So could if it wasn't a vampire causing people's deaths, could it be an ancient French werewolf? Well we get to find out. The narrator and his uncle are too curious. They need to know the answer to this riddle. And as is always the case in a Lovecraft story, doing research and seeking knowledge leads to bad things.
The remainder of the tale plays out much like Rats in the Walls, without the better writing or racial epithet felines. Our two protagonists camp out in the cellar to catch whatever it is that is causing the disturbance. They don't go unprepared however. They are armed to the teeth. Even though they do not believe that it is a werewolf or vampire, that doesn't stop them from packing the one thing said to be the weakness of both creatures. Fire. They bring into the house full flamethrowers, weapons and even a newly invented piece of technology, the Crookes Tube. This device, which would go on to help discover x-rays, and is an early form of the cathode ray tube which used to be used in televisions, may have been the weapon of choice against the supernatural. Think ghostbuster's proton pack.
|The real house in Providence. It is far less shunned and has|
never been left vacant, unlike in the story.
It is then that dear Uncle Whipple has an epiphany. This creature must not be some thing from legend or folklore, it must be some creature of the newest sciences. He theorizes that it is some interdimensional being interacting with the living matter of the mould with in the cellar. And though he has no evidence or observation to make this outlandish theory, it proves to be correct.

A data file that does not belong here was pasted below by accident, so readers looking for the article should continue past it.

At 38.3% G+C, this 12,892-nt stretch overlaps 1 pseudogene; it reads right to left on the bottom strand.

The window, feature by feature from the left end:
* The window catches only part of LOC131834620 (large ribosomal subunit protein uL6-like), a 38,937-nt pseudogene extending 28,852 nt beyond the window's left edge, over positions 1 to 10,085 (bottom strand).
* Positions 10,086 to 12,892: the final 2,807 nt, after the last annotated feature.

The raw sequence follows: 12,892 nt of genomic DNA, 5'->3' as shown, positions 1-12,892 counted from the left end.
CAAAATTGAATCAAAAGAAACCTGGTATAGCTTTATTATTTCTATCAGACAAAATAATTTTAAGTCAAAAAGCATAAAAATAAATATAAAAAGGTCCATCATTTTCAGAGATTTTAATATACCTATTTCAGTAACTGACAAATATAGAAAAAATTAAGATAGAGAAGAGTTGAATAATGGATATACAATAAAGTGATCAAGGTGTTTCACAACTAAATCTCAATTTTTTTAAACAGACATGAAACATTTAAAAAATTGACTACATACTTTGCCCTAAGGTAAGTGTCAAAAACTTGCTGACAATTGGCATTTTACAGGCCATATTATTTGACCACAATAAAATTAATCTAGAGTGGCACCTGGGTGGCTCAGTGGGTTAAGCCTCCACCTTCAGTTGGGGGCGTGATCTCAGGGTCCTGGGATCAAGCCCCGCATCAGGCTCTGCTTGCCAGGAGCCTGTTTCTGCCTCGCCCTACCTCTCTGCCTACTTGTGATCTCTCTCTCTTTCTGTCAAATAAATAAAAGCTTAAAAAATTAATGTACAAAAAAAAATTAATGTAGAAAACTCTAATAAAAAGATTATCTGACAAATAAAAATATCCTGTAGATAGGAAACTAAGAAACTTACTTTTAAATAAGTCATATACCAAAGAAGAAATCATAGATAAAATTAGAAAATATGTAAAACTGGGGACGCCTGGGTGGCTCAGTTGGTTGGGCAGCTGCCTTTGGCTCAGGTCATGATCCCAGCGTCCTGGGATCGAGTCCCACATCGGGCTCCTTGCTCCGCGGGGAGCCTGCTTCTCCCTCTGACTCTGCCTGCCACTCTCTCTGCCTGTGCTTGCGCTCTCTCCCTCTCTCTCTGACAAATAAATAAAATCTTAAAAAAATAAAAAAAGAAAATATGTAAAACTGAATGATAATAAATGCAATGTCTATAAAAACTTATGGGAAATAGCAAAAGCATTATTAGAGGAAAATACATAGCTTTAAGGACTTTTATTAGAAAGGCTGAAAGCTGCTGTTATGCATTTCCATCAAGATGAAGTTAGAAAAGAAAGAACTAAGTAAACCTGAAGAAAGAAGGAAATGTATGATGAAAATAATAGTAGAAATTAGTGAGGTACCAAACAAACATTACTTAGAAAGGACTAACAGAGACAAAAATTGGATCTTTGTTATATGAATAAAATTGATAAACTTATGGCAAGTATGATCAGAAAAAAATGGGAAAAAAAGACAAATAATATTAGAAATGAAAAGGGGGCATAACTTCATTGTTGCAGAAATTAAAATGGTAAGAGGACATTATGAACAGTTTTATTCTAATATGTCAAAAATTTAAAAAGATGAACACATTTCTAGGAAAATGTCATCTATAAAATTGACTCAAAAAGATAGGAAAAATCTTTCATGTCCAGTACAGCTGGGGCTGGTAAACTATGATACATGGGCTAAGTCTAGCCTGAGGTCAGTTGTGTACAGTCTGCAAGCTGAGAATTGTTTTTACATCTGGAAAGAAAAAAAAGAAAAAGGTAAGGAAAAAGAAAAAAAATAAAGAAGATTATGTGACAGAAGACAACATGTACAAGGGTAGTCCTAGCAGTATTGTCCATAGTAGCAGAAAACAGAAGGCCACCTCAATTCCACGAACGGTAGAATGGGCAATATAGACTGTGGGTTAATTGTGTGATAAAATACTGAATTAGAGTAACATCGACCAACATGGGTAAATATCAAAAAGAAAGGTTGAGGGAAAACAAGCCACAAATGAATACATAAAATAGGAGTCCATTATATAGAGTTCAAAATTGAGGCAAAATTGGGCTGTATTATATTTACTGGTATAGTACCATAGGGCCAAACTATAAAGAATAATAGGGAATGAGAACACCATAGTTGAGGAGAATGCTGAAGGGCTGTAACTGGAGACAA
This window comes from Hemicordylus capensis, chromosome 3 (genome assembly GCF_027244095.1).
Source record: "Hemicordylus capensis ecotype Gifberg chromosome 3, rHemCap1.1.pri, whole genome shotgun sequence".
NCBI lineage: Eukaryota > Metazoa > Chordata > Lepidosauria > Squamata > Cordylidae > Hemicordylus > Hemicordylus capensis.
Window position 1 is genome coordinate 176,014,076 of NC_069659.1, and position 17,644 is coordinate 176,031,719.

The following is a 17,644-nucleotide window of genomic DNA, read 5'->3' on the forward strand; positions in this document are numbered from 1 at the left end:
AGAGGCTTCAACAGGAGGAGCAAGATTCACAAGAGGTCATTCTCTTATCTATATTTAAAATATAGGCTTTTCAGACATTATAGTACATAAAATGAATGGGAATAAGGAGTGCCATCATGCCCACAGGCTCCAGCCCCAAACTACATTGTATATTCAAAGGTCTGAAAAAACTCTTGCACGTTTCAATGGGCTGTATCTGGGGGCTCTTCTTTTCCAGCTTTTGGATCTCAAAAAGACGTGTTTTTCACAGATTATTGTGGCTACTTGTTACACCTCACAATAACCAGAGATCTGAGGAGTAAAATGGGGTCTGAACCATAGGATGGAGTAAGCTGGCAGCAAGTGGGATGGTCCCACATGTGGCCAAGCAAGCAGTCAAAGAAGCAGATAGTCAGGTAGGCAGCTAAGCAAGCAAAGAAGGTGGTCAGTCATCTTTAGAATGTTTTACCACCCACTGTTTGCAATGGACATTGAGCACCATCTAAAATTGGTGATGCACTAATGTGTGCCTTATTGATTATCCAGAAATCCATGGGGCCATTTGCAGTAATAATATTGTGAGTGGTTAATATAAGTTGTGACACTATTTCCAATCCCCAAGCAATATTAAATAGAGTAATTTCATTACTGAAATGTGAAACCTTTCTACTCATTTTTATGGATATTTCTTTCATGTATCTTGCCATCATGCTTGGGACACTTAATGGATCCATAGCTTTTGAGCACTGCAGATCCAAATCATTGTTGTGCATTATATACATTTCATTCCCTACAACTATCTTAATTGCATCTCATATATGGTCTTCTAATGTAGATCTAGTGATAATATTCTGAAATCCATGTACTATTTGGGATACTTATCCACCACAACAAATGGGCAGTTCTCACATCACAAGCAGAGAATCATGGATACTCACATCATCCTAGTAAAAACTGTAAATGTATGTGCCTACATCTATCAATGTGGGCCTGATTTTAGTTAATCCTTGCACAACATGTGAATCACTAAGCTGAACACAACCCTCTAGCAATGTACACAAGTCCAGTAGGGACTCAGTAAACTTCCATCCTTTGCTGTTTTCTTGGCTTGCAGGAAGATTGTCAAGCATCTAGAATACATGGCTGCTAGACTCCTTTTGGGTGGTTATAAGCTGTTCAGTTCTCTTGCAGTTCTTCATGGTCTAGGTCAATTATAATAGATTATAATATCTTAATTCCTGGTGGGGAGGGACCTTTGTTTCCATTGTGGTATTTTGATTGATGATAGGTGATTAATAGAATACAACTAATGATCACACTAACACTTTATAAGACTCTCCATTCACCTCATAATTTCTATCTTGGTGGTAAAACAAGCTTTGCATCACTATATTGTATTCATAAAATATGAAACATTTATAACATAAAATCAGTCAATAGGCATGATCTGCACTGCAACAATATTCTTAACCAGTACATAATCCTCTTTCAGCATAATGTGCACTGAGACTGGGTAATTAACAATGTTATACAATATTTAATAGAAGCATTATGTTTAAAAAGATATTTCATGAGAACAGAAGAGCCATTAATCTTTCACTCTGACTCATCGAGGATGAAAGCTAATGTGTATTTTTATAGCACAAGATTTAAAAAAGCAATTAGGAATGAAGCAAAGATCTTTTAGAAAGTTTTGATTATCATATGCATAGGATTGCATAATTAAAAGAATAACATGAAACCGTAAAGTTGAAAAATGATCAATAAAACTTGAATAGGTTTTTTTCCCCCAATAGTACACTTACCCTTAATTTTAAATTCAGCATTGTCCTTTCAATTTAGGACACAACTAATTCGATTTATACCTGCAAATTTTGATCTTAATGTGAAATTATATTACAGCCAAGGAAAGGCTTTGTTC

The two take watches in shifts, and as the uncle sleeps, he begins to call out in French. When he awakes, he claims to have felt a presence pulling at the very breath in his lungs. Somehow, our narrator seems to care little about this event and settles down to sleep himself. Once sleeping he dreams of horrible places and the screaming faces of the dead. It is then that the monster attacks. As he awakens, he sees that his uncle is being consumed by the monster, which is transforming the man into a being of "blackened, decaying features" and dripping black claws. He escapes just as his uncle's body dissolves. Returning later he finds everything left untouched, but no sign of his uncle's remains.